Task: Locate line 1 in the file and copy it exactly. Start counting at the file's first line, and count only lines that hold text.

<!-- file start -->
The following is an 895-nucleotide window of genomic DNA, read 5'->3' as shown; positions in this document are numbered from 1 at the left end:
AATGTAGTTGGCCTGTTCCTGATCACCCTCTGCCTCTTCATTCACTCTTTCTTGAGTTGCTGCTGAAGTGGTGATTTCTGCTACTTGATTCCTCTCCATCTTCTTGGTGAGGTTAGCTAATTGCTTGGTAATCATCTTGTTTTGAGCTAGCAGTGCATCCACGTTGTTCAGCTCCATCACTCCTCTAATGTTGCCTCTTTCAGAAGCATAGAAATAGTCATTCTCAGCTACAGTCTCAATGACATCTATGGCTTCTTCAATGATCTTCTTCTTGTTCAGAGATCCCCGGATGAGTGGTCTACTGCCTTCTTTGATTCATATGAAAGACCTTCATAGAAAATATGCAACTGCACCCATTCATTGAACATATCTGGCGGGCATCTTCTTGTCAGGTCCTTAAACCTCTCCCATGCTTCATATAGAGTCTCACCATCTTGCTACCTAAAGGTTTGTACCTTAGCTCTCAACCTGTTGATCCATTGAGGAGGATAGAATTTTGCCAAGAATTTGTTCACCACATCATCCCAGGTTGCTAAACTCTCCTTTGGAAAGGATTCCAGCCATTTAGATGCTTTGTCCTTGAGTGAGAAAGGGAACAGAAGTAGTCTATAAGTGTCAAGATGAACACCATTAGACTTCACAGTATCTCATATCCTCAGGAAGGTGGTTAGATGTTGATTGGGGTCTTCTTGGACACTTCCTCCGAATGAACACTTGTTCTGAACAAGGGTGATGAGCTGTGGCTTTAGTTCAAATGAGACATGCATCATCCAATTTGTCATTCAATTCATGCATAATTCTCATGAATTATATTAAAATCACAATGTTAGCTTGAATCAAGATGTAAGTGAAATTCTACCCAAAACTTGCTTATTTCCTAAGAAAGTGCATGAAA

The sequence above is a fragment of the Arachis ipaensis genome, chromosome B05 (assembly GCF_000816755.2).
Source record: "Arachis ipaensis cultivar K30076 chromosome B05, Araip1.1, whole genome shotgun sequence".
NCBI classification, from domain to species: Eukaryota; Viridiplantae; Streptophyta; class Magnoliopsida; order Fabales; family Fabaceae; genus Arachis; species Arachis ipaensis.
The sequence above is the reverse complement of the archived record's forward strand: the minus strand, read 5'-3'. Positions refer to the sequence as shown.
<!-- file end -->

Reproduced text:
The following is an 895-nucleotide window of genomic DNA, read 5'->3' as shown; positions in this document are numbered from 1 at the left end: